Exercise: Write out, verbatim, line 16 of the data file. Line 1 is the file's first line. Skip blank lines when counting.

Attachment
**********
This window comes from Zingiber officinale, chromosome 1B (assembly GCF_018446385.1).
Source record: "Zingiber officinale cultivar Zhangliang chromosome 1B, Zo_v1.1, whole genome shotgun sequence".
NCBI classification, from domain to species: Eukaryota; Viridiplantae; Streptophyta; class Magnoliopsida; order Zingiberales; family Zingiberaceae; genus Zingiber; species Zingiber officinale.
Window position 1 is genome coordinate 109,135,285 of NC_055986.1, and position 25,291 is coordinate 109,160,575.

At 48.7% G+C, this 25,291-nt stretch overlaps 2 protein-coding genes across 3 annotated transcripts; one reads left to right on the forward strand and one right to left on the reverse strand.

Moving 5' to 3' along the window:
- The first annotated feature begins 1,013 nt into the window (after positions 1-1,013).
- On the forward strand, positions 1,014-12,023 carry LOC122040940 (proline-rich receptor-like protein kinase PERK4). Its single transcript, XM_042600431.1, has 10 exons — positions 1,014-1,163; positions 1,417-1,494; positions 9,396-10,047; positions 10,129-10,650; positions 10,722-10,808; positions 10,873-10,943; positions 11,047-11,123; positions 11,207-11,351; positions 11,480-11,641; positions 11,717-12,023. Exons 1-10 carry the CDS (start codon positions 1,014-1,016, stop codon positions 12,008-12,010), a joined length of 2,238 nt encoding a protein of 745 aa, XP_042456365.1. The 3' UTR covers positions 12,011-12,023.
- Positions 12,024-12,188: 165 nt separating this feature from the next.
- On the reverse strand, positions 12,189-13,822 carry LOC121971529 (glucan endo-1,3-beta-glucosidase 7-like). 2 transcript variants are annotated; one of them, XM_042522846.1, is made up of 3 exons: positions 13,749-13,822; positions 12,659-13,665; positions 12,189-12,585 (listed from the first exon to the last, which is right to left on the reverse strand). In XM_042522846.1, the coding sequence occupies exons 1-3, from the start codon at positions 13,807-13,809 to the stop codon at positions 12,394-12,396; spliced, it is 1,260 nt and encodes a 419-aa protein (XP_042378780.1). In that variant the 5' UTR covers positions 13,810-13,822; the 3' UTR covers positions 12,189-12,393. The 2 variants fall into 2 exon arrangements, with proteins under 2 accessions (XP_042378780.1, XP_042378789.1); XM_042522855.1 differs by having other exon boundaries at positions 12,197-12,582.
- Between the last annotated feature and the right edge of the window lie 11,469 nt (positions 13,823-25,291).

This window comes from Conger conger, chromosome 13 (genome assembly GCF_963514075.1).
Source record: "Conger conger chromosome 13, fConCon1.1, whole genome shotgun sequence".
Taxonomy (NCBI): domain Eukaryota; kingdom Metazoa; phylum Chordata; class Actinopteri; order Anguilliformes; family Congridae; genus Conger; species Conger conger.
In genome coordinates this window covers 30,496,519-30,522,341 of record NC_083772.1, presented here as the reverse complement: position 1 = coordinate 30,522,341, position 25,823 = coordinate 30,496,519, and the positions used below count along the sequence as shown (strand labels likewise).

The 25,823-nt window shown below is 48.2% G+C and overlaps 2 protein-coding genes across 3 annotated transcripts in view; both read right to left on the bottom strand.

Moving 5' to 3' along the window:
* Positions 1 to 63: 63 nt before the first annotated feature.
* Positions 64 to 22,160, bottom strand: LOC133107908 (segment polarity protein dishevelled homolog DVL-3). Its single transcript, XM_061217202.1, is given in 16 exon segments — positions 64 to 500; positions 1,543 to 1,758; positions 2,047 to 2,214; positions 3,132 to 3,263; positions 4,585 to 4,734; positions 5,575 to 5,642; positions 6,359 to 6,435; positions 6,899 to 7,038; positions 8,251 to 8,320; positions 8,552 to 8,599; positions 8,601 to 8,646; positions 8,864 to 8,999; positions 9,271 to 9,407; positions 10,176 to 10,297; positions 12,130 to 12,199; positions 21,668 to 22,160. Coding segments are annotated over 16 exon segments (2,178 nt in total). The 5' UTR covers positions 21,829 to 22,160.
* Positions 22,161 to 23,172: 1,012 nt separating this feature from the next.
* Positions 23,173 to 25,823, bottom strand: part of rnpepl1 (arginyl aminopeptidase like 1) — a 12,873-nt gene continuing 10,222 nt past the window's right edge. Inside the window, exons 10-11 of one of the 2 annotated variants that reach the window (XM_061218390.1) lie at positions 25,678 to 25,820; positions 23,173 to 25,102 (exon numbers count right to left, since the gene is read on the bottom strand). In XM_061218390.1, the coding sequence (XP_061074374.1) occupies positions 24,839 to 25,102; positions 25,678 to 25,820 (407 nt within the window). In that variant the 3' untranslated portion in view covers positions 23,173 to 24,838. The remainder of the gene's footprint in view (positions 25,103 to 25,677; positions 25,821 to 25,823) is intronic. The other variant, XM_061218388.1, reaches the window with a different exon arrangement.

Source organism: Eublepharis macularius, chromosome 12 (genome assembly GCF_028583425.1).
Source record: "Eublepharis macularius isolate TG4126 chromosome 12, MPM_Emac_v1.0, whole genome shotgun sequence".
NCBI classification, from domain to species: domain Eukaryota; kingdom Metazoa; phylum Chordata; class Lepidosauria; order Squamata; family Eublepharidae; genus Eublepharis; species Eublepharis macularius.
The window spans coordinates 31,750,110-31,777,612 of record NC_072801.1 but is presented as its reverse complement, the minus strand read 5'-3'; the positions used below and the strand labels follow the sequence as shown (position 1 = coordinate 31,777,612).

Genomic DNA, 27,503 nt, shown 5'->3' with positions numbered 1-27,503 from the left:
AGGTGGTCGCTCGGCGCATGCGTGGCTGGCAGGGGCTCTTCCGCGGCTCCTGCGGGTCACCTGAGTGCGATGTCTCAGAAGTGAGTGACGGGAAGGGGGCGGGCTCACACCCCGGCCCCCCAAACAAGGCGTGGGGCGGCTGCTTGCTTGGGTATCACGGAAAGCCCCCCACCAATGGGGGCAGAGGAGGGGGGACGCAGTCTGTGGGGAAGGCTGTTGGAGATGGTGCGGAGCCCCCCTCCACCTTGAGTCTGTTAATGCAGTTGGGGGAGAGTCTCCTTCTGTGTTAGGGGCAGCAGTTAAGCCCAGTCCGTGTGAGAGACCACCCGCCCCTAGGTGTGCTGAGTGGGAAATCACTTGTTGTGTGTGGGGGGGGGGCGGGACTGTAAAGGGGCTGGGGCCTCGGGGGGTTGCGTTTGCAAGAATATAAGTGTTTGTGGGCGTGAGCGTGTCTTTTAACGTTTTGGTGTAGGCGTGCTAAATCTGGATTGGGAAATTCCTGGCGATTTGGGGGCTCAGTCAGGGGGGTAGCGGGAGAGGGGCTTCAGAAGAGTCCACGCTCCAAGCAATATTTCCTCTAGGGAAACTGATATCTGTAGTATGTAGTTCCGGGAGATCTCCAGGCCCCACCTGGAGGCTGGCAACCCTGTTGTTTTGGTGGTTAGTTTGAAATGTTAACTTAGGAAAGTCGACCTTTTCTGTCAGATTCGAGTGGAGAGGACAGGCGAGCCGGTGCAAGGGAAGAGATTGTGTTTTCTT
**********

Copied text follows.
The 25,823-nt window shown below is 48.2% G+C and overlaps 2 protein-coding genes across 3 annotated transcripts in view; both read right to left on the bottom strand.